·         Platforms like Avaaz and change.org have given millions of people around the world a simple way to speak out and to garner support from fellow citizens. Change.org has more than 100 million users in 196 countries.

Young people themselves are also creating many of the digital opportunities, and shaping the digital landscape. In Ghana, young tech entrepreneur Regina Agyare started Tech Needs Girls, a movement and a mentorship program to get more girls to create technology. In Brazil, Paulo Rogerio Nunes introduced VOJO.co - a mobile blogging platform that makes it easy for people to post stories from inexpensive mobile phones – to give minorities in his country a voice when they lack access to the Internet. Last year, Kartik Sawhney, a visually-impaired computer science student from India, spoke at UNICEF’s headquarters about how he created a computer program that used different musical notes to ‘describe’ scientific graphs.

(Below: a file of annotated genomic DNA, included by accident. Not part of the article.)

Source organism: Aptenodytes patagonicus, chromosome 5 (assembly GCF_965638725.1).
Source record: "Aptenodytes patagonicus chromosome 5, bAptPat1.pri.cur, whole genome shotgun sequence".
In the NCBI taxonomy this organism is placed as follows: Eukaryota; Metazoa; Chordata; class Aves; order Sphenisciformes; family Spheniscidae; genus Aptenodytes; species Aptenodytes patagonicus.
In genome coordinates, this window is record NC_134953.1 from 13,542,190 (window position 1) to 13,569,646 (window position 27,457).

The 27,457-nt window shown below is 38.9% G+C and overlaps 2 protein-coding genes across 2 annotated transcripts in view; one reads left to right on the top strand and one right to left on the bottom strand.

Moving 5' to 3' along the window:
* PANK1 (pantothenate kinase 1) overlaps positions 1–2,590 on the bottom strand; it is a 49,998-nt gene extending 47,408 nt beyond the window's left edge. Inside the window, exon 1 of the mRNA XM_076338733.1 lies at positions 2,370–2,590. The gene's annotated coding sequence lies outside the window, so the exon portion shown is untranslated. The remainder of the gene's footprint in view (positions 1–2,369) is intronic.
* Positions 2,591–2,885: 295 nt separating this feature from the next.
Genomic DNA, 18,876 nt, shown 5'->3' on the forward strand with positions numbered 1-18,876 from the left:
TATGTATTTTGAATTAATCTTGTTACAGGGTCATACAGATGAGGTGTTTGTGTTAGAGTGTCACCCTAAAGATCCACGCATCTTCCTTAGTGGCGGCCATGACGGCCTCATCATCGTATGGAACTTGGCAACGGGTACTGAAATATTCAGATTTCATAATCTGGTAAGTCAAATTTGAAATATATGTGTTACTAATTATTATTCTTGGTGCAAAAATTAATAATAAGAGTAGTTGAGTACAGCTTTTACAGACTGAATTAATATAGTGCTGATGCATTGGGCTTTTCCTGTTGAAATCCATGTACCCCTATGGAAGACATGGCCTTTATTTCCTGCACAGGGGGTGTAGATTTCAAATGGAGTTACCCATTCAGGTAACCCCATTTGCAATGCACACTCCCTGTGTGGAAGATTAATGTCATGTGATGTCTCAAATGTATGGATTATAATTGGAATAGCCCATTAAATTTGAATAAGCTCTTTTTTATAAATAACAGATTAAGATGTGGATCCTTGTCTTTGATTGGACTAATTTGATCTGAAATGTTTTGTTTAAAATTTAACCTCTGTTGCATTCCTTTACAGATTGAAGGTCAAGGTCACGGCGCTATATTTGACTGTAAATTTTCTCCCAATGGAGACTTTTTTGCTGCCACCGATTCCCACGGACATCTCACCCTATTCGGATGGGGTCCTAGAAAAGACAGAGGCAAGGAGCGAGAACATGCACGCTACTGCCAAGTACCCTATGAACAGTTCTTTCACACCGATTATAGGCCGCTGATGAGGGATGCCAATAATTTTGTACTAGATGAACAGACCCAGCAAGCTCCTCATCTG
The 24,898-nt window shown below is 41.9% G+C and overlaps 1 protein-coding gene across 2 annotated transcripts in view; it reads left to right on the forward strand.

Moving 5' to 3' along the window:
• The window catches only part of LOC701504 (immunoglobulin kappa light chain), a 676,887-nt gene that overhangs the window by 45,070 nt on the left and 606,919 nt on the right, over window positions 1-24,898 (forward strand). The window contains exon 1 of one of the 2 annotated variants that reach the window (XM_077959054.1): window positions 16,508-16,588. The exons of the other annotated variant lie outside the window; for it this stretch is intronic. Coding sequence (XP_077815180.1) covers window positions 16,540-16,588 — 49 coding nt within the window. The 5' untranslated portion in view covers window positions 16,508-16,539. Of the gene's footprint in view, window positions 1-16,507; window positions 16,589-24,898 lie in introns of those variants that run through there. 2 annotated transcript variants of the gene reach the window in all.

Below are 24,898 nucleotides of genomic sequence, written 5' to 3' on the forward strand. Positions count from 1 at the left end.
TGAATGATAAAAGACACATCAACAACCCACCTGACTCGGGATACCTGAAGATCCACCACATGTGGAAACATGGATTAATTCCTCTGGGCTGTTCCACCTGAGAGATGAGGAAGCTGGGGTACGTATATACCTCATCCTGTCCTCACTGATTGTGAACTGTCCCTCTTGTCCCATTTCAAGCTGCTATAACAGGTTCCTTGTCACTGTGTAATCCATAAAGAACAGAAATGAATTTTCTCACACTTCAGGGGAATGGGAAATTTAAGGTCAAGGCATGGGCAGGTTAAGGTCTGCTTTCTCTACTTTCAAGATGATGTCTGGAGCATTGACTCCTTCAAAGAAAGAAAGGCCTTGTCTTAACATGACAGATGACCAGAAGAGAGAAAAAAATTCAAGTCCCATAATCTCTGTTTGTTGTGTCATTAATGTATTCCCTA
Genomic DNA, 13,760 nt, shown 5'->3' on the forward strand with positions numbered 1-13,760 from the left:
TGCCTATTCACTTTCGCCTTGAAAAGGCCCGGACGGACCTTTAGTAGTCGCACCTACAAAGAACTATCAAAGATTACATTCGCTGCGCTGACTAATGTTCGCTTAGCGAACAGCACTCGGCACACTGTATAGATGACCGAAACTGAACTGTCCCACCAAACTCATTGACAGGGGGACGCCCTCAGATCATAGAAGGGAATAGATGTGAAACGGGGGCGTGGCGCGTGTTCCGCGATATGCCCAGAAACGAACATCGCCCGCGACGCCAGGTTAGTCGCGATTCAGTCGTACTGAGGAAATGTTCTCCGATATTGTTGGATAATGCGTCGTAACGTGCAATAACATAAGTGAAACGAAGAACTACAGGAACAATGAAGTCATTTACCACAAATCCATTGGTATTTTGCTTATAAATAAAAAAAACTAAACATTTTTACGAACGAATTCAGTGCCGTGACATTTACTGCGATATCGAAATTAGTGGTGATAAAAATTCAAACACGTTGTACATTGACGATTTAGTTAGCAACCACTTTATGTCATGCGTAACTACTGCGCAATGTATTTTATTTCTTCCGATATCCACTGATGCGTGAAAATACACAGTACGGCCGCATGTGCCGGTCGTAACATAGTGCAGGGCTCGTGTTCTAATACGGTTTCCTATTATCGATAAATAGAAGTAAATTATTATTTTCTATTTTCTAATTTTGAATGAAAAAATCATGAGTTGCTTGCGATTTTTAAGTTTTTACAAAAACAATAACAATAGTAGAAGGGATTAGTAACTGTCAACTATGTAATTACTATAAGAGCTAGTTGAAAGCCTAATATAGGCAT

What are the remaining challenges and considerations to keep in mind, and how can we ensure safe online experiences for young digital citizens?

Looking at these examples, one cannot help but get excited. But in our excitement we cannot forget that there are millions of children and young people who have no access to digital technology. According to data from the ITU, around 4 billion people from developing countries are not online. We also cannot forget that the lack of access is more likely to be much higher among vulnerable groups – young children, females, children living with disabilities, out-of-school children, unaccompanied migrant children, etc.  (ITU, 2015).

But the digital divide is not only about physical access. Ownership rates, usage patterns, quality, and cost implications vary hugely. Mobile only users have a significantly different user-experience than those who are using and accessing the Internet on laptops or tablets. There is a huge imbalance in the quantity and quality of content available in different languages on the Internet. We also need to consider and address the disparities in information on digital media and digital safety received by young people growing up in different environments.